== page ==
When spring came, the progeny played baseball and softball. The Missus Herself and Your Humble Scribe attended nearly every game of all three kids, sometimes not both in the same place. Perhaps I would be at the Nuke's and WSO's game, the Missus Herself would be at the Naviguesser's game. Or vice versa. We made some excellent friends at these affairs and generally had an excellent time.

Then came the fall. The progeny decided that they wanted to play what we Yanks call soccer, what our British cousins call football and what the Germans call fußball. Worth noting (for your cultural edification) that funky "
ß" letter is a critter foreign to our alphabet, it's called an esszett, or sharp "S". Think of a double "s" when you see that, or fussball if you will. Being a (ahem) purist, I'll stick with fußball.

So, the kids want to play 
fußball, and of course this involves arising on a Saturday morn at some ungodly hour for to haul the kinder to base for "tryouts". For those who don't know it, I am not a real big fan of getting up early. I like the night, I like to stay up late and howl at the moon from time to time. At any rate, we arose early of a Saturday and trooped out to the family Volkswagen and drove to the base. (Volkswagen is in italics because I pronounce it as a German would, none of that Volks-wagon business. It's pronounced "folks-vagen", so I render it Volkswagen. Like I said, I'm a purist. Uh no, that doesn't rhyme with "anal-retentive but thank you for asking. Grrrrr.)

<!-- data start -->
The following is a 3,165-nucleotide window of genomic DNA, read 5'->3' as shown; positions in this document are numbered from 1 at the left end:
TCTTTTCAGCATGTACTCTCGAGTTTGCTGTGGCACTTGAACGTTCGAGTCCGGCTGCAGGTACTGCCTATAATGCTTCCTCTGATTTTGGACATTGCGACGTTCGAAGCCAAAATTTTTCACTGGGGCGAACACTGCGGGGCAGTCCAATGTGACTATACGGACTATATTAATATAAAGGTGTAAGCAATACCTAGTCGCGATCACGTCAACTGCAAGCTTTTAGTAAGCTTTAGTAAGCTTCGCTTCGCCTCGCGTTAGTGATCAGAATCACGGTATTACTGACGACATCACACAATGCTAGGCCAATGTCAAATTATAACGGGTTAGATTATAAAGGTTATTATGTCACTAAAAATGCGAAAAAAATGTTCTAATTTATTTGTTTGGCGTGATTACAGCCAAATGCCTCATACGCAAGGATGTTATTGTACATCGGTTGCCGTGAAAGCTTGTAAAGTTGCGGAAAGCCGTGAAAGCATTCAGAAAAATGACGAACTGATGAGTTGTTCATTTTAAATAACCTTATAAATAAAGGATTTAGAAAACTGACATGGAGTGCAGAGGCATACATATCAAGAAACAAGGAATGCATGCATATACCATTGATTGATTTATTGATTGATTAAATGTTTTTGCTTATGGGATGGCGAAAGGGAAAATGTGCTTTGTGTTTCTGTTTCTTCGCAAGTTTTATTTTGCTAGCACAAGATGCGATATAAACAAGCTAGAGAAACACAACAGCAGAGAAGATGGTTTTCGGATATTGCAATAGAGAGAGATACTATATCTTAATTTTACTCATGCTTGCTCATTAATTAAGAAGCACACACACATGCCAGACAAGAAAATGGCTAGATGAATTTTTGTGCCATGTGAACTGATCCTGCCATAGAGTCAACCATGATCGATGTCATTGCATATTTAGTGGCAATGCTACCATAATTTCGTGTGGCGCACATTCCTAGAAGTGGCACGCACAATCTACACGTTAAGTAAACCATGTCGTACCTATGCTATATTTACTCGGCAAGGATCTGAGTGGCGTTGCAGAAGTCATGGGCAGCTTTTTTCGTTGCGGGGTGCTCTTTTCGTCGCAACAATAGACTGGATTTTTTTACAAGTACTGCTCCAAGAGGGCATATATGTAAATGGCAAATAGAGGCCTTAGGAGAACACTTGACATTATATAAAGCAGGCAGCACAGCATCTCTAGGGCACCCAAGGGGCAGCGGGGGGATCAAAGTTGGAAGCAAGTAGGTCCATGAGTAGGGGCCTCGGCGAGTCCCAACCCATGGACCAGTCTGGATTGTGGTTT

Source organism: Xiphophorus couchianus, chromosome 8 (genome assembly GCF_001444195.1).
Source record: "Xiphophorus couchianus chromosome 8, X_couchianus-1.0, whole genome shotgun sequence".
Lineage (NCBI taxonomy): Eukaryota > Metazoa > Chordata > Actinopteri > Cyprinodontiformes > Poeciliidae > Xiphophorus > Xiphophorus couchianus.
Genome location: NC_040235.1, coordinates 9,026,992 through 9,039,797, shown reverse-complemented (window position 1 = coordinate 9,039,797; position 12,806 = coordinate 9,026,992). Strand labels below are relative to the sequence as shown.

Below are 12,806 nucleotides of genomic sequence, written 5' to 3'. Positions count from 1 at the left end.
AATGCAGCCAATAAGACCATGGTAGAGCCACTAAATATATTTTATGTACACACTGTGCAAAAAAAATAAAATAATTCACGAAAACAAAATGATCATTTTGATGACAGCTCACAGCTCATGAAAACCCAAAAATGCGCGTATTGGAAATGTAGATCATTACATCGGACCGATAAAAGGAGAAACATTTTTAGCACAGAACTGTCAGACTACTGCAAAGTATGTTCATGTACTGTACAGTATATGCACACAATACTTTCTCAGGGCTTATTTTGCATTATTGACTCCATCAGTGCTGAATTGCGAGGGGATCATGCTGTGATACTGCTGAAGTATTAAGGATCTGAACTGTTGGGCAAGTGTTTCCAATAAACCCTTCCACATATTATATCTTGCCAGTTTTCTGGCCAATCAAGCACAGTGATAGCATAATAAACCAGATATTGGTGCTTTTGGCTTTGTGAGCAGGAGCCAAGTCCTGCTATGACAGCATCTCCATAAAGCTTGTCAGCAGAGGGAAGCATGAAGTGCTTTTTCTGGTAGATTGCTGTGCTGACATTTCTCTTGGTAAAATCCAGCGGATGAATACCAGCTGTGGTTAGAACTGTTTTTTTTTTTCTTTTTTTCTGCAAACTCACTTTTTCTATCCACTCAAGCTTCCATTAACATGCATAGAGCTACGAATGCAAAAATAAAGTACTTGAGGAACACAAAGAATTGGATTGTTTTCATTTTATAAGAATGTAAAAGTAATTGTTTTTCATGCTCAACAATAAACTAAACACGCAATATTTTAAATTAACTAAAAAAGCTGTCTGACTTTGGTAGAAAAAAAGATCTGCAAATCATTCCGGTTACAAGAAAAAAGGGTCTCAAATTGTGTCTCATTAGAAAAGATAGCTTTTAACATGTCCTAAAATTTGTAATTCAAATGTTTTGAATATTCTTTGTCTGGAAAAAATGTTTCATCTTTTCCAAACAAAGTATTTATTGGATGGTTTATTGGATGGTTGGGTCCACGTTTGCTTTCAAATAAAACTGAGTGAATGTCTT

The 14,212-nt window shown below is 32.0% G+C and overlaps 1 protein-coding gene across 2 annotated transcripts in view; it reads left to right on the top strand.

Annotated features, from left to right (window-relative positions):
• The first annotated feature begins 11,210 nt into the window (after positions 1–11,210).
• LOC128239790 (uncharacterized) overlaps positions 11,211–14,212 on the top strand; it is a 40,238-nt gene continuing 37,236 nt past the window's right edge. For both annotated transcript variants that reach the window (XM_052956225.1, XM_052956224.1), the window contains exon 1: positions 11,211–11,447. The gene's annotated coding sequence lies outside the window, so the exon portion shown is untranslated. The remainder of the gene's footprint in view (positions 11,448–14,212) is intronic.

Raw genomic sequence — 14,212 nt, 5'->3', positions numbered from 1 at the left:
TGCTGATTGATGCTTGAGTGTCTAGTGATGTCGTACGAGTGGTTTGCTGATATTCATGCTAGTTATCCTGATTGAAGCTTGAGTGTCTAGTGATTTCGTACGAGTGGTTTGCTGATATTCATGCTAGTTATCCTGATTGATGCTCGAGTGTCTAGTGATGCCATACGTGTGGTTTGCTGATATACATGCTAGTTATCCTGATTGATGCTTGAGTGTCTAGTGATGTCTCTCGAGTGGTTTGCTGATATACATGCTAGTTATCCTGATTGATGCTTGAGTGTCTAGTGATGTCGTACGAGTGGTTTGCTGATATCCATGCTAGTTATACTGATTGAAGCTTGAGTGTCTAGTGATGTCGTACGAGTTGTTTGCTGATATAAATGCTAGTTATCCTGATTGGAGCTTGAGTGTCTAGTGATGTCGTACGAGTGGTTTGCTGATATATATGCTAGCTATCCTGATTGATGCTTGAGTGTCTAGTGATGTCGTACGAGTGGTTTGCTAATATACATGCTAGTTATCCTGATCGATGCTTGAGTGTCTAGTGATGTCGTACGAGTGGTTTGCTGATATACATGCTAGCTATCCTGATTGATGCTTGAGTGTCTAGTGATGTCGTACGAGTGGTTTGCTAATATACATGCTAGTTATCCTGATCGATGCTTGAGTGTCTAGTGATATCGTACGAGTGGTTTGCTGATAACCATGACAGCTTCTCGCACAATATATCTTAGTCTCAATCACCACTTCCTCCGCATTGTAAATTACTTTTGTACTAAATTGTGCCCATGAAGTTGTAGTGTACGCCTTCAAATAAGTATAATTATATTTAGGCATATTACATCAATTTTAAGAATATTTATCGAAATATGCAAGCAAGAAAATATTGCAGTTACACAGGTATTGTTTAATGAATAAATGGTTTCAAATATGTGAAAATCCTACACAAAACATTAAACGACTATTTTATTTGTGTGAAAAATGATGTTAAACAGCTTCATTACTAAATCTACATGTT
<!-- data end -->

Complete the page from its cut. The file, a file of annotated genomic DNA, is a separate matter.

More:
So we went to tryouts and had a pretty good time. Like many a German day, it dawned misty and a bit damp. So the air, the grass, the trees, everything - was damp, if not downright wet. Upon returning to the family schlo
ß (castle) we all proceeded to dry off, change clothes, etc. etc. I went up to take a shower.

Upon returning from my ablutions I was informed by the progeny that I was now the proud owner of my very own soccer team (er, I mean 
fußball team. D'oh! Nah, I'll go with the USA version from now on, after all, I'm an American!)

"Uh, when did this happen?" I queried the children.

"While you were in the shower Captain Pita* stopped by and wanted to know if you'd like to coach a team. We told him yes. Yeah! You're my Coach Daddy!" said the Nuke.

Yes, I was now, officially, the Nuke's soccer coach. (The WSO didn't play that year and the Naviguesser, being older, was on a different team.)

Well, the Nuke and about 10 other kids. Co-ed. Boys and girls. Ranging in age (initially) from about 8 to 10. That later expanded from 5 to 11. You'll see how in a few moments.

Of course, I did ask the Nuke what possessed her to volunteer me as a coach.

"Well Dad, you told me you used to play soccer so I figured you'd know how to coach us. Also, isn't it great that you get to coach me?" she asked, eyelashes all a-flutter and cutesy-like. I had to admit that, logic-wise, her argument was without flaw. Besides which, it might be fun.

Well, first day of practice came and I was resolved that I was going to be a "fun" coach. Stern and demanding at times but with a certain Puckish wit to be sure. (None of the kids remotely understood that last reference, but I digress.)

The skills of these kids were all over the place. But I quickly discovered a secret which I will share with you now. Bear in mind, this was a co-ed team. Now girls at that age are very attentive and work